Bringing Children to Worship

Have you ever been challenged by a friend at an amusement park to get on the big rollercoaster? Remember that feeling of being thrilled and terrified, all at once?

I’m guessing that’s how most of our parents feel when they think of bringing their little people to worship services. First Presbyterian Church of Orlando has a long history of multi-generational worship, but in recent years that has been largely absent.

In my opinion, this is partly due to trends in children’s and youth ministry across the US, which have segregated them from the rest of the congregation. However, the pendulum is swinging back toward the middle. And that’s a good thing. Statistics tell us that almost one third of children who don’t form a connection with their larger church family end up leaving the church altogether once they leave home. Although some do eventually return, our current post-Christian era doesn’t afford us the chance to miss connecting with them. We can’t expect them to be life-long disciples and part of a church body unless we change our approach.

Part of our commitment to generational faithfulness as a church means recognizing that children and youth are an essential part of the church family. Knowing that fewer and fewer children were present in worship, we are focusing our efforts on making space for them and helping them learn how to worship with the Body of Christ. Think about it: if a child only worships with children, and then only worships with other teenagers, and then only worships with college students… what kind of worship have we modeled for our children? How do they learn to participate in worship as adults? Not only do they miss an opportunity to be spiritually formed by worshipping with the church, but we miss that same opportunity, to be shaped by their presence.

Worship is formational for everyone present—from the youngest to the oldest (even if we think they’re not getting it) because God is present with us. Because of this, we believe children can and should participate with everyone else. Don’t underestimate them! Children are learners and will adapt more quickly than you think. There will be a learning curve but you’ll be surprised by the conversations that you can have with your children because of this shared experience. SHINE is also developing a children’s bulletin to help kids follow the service and participate in worship and to help families discuss what they’ve seen and heard together.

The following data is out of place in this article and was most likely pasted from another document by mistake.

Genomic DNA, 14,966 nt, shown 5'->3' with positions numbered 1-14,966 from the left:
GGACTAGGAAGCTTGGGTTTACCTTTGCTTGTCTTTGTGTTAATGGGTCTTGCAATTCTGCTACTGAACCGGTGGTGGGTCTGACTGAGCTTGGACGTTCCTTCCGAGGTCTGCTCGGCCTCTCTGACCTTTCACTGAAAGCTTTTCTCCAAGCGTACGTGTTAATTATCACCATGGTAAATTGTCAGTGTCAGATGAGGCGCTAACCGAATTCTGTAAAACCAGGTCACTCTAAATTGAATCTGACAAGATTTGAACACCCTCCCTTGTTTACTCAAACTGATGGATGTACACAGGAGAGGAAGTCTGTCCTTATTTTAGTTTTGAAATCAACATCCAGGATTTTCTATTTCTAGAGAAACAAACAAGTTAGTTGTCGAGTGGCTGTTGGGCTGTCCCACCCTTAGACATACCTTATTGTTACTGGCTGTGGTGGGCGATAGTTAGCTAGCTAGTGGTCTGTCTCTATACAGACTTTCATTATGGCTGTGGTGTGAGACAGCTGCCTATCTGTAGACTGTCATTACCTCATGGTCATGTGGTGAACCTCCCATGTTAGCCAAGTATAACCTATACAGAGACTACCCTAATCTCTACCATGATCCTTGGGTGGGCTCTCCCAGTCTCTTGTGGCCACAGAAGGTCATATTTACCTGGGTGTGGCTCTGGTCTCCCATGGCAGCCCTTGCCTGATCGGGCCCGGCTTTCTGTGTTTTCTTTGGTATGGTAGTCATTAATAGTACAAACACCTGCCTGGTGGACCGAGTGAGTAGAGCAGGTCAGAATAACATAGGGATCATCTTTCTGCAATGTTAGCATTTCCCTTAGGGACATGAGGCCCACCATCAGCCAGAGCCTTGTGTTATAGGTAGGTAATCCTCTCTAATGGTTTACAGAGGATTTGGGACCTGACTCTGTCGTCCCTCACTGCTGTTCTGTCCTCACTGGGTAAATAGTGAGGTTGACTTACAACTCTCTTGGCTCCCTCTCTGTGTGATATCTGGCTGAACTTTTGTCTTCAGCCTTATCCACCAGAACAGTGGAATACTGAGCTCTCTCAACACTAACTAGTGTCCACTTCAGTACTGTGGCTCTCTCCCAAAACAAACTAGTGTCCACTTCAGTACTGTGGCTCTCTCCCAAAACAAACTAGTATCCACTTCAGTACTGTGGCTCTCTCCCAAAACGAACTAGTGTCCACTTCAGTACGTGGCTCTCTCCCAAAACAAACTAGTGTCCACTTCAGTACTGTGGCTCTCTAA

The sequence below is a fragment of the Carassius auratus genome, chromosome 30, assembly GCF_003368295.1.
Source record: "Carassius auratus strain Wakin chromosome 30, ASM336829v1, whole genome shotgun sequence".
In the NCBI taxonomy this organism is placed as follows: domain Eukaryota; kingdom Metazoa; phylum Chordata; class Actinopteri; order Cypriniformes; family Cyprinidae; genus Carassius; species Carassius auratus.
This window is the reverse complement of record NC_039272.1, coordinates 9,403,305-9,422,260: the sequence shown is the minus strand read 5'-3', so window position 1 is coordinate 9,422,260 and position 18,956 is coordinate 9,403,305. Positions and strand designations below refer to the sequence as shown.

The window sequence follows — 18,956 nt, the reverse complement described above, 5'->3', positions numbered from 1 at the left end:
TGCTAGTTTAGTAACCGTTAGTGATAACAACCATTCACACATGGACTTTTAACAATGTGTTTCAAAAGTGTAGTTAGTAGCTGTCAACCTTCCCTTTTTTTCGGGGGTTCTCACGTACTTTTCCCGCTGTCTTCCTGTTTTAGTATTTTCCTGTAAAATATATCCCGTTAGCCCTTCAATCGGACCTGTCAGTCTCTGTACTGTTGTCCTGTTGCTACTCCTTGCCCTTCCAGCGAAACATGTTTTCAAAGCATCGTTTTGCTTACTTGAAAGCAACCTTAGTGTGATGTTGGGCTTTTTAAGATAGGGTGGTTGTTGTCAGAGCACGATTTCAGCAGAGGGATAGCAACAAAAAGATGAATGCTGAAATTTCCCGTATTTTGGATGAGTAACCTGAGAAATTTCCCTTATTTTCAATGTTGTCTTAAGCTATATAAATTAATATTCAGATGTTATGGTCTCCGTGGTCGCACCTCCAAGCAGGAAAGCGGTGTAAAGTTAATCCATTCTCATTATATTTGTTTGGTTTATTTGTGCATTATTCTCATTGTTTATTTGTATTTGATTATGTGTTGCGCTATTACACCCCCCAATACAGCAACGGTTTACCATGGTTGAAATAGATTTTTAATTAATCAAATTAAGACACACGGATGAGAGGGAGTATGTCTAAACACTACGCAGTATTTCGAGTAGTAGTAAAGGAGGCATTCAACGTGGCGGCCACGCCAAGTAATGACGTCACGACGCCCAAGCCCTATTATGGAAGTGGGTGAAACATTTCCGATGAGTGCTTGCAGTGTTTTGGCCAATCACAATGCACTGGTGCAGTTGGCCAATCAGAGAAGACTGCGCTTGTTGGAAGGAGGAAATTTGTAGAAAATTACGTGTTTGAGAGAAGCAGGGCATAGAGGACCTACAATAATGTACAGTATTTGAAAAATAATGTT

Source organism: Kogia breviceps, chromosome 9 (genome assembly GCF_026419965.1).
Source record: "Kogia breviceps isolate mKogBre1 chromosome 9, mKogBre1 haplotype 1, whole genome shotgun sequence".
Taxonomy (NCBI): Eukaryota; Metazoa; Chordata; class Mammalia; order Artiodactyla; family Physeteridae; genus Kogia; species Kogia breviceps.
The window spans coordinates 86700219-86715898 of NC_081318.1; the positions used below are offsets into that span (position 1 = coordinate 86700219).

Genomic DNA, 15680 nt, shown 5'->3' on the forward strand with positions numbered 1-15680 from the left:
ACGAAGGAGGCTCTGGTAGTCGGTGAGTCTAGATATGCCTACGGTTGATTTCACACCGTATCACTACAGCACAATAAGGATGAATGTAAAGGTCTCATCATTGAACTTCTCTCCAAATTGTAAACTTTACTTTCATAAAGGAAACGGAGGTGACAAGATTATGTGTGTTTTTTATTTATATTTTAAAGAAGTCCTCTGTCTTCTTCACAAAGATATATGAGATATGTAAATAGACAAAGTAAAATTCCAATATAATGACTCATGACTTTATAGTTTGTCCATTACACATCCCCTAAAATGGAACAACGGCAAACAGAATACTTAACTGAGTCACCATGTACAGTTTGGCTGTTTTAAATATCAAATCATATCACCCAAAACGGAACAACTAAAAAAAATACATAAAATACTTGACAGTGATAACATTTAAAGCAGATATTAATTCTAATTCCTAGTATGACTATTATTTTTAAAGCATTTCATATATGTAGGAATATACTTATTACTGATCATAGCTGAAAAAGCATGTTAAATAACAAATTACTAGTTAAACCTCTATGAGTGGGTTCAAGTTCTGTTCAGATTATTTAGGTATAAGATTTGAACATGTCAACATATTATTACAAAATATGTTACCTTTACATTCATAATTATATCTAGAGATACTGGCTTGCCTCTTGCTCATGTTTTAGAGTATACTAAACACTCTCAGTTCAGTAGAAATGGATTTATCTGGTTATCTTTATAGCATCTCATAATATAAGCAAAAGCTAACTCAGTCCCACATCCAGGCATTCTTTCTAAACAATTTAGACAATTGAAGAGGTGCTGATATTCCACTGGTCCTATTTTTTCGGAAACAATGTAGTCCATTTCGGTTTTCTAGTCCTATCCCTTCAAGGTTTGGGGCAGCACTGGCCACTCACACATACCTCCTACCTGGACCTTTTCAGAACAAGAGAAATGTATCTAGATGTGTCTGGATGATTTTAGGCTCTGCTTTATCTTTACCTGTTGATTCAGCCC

But . . . aren’t children disruptive in worship?

You bet. Children wiggle, whisper, squawk and cry. They may wander, they may sing too loud, they may want to dance during the music, and they may want to color during the sermon. And all of that is ok. We’d rather create a warm, welcoming environment where the church family is together, being loved, than have a perfectly calm, quiet worship service. Our ultimate goal is to worship God, and Jesus modeled a life of worship that included little children.

So, how do we do this?

Here are eight suggestions for parents as we integrate entire families into our worship services: